A Blow To Big Steel's Recovery

Big Steel was ready to whoop it up, but the U.S. International Trade Commission canceled the bash. On July 27, the ITC ruled that U.S. steelmakers had not been injured by many imports, and lifted about half of the tariffs applied two months earlier by the Commerce Dept.

Steel executives called the decision "mixed." But Wall Street saw nothing mixed about it. Leading steel stocks plummeted, with National Steel dropping 27% to 14 7/8, on the news. The ITC tariffs were key to Big Steel's survival strategy. With protection against imports, the companies had figured to raise depressed steel prices by 15% to 20% a year, creating a profit for 1993 after three years of big losses. The companies hoped a profitable year would persuade Wall Street to underwrite major capital investments.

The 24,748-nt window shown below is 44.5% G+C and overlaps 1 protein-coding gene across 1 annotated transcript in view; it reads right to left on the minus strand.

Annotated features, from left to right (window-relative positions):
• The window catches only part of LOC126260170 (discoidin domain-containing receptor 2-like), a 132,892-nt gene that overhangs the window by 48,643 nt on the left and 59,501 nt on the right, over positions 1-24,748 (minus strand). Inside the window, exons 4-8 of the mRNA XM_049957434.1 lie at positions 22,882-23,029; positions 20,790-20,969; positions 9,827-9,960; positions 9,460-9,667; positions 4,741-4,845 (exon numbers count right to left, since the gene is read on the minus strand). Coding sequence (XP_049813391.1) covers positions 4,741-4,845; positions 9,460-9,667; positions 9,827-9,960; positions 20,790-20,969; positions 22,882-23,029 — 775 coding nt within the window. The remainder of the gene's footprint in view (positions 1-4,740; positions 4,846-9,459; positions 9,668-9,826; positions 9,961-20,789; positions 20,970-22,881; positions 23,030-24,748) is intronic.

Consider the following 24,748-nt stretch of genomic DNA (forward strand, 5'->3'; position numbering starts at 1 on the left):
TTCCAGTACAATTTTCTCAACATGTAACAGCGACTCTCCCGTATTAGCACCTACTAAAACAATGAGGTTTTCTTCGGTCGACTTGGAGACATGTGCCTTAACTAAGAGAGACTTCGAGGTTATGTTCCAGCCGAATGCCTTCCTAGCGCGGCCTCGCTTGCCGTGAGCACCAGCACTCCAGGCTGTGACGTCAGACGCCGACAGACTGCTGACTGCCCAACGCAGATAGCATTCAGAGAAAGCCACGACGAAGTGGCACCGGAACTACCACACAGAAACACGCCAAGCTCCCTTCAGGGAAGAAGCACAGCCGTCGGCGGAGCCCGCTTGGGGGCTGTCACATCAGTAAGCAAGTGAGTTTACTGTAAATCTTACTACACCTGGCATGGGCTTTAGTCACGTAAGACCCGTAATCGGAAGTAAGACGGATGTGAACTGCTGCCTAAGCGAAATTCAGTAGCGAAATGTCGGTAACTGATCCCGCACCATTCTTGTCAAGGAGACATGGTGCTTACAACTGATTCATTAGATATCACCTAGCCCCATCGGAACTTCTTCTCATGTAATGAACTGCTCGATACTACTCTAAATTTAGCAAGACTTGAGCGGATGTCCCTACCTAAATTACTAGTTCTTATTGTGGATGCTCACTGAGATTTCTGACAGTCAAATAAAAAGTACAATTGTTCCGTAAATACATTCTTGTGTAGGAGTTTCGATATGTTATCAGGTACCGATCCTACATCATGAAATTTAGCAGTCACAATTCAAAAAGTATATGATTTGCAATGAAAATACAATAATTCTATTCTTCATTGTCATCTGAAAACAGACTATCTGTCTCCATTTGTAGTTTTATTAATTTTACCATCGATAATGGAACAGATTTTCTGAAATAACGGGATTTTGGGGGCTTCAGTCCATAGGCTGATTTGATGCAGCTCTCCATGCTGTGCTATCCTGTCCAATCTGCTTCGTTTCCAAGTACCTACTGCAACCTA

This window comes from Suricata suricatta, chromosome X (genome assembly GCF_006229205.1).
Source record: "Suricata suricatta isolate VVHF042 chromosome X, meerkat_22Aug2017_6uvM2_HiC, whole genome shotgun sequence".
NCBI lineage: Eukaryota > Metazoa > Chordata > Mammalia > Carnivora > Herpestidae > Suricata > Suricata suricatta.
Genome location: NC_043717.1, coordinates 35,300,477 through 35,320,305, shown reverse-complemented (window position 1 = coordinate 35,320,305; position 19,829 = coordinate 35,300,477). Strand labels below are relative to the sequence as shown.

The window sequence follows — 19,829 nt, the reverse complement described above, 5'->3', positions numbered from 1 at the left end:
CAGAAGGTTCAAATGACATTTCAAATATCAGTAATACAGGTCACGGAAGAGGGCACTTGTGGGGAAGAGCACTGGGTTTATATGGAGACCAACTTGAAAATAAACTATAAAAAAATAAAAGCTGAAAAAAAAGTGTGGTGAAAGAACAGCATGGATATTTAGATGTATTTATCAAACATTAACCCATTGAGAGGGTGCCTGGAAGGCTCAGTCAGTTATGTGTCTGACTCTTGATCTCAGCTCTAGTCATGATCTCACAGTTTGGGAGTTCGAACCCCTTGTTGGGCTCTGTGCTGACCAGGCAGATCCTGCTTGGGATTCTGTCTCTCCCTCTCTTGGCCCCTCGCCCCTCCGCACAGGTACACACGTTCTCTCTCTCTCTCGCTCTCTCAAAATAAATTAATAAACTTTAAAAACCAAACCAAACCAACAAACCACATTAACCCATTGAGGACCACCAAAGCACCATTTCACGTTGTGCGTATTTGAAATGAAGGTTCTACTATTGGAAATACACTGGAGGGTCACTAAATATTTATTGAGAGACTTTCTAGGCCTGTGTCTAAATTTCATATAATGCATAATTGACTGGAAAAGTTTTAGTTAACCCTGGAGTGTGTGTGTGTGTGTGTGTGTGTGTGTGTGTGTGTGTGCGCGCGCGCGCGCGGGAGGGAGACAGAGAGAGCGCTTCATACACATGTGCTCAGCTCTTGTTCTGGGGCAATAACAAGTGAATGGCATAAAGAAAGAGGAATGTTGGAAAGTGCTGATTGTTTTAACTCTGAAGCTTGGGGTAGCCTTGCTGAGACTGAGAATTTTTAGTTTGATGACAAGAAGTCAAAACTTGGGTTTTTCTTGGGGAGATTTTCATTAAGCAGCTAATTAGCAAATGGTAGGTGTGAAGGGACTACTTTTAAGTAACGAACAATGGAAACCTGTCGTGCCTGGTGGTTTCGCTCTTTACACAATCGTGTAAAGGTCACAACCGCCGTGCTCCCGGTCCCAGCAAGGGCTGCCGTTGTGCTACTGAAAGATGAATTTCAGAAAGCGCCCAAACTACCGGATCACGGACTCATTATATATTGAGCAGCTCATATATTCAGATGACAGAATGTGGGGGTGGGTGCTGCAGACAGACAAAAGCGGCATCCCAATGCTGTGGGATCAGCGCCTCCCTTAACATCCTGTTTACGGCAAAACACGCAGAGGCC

Meanwhile, the rulings almost certainly will bolster the tottering Uruguay Round of global trade negotiations. Sir Leon Brittan, the European Commission vice-president for external economic affairs, applauded the ITC for defusing "what had become a very grave trade dispute." But momentary world accord may have its price: For now, forget about healthy steel profits.

Before it's here, it's on the Bloomberg Terminal.